He thinks she's an annoying know-it-all...
Hugh Prentice has never had patience for dramatic females, and if Lady Sarah Pleinsworth has ever been acquainted with the words shy or retiring, she's long since tossed them out the window. Besides, even if Hugh did grow to enjoy her company, it wouldn't matter. A reckless duel has left this brilliant mathematician with a ruined leg, and now, unable to run, ride, or even waltz, he could never court a woman like Sarah, much less dream of marrying her.
She thinks he's just plain mad.
Sarah has never forgiven Hugh for the duel he fought three years earlier, the one that forced her cousin into exile, nearly destroying her family. But even if she could find a way to forgive him, it wouldn't matter. She doesn't care that his leg is less than perfect, it's his personality she can't abide. But when the pair is forced to spend a week in close company, they discover that first impressions are not always reliable. And when one kiss leads to two, three, and four, the mathematician may lose count, and the lady may, for the first time, find herself speechless.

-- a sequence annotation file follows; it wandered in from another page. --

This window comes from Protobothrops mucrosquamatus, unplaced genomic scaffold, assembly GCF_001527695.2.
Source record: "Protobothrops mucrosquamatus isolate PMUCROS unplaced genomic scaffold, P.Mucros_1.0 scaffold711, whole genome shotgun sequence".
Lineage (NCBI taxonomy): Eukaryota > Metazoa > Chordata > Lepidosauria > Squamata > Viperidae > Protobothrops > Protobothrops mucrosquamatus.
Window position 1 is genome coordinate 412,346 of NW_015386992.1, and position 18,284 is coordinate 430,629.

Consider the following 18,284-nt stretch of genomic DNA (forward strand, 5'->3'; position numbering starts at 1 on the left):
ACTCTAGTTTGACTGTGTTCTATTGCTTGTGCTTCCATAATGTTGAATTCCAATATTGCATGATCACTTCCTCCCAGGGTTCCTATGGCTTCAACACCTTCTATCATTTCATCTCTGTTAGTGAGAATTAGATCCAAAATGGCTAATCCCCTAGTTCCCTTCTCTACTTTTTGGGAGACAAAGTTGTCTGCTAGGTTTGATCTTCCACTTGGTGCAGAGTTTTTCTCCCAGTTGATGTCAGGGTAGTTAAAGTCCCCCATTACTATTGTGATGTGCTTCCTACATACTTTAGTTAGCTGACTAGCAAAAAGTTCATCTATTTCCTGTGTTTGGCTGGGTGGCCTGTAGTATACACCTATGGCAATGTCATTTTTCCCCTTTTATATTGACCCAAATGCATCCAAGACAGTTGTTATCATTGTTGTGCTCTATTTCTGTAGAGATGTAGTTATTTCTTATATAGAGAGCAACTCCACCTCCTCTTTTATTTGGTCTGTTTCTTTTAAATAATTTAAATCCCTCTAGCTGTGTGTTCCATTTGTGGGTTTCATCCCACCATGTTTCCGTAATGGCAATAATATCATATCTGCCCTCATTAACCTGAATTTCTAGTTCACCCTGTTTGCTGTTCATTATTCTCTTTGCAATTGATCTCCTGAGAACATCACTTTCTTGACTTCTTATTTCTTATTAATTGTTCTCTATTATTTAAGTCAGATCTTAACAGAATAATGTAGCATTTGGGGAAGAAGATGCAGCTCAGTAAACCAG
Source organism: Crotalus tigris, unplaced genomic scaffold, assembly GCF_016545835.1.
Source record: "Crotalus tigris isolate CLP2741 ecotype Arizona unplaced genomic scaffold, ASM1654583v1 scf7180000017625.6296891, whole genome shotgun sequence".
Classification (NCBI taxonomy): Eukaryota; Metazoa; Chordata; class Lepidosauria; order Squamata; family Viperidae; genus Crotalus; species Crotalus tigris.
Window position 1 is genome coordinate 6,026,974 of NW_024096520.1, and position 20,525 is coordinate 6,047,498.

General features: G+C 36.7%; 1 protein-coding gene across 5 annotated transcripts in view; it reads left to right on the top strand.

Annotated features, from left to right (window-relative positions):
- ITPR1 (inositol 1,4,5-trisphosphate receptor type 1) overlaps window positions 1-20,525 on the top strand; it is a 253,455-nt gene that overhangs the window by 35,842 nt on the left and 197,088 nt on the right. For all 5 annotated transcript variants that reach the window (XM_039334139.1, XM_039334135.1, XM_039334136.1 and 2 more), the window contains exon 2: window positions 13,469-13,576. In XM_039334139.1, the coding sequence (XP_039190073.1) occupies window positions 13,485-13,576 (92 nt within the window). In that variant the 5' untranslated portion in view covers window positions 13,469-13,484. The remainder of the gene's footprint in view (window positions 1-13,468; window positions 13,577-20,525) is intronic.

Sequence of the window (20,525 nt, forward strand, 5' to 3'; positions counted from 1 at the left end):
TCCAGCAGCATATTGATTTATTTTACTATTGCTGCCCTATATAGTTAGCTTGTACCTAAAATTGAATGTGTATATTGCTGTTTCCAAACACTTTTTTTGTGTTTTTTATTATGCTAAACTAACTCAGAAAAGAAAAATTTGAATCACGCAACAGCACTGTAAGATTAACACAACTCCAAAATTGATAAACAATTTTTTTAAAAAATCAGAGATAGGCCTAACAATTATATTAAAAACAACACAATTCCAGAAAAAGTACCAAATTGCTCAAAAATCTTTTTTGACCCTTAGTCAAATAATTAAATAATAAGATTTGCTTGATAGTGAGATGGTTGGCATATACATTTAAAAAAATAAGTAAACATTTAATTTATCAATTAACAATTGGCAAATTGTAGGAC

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Not as great as her others
This series lacks the fun quippy humor that the authors other books have had. It's pretty standard romantic historical fiction. I had a hard time staying interested long enough to finish the series
Rosalyn Landor provides a fabulous narration. Her interpretations of dialogue and character inflection are spot-on. She captures the nuances of every line.
Hugh and Sarah are equally engaging.
Having actually read the book prior to the audio version's being available, I truly appreciate the depth that well done narration can bring to all aspects of a work.
Julia Quinn's books are not deep, metaphysical works; however, the dialogue, plot twists, and inter-connectedness make reading each book in the series like a visit with a well-loved friend.
This work is best enjoyed as part of the Smythe-Smith series since each book shares characters.
- Sheila Rooks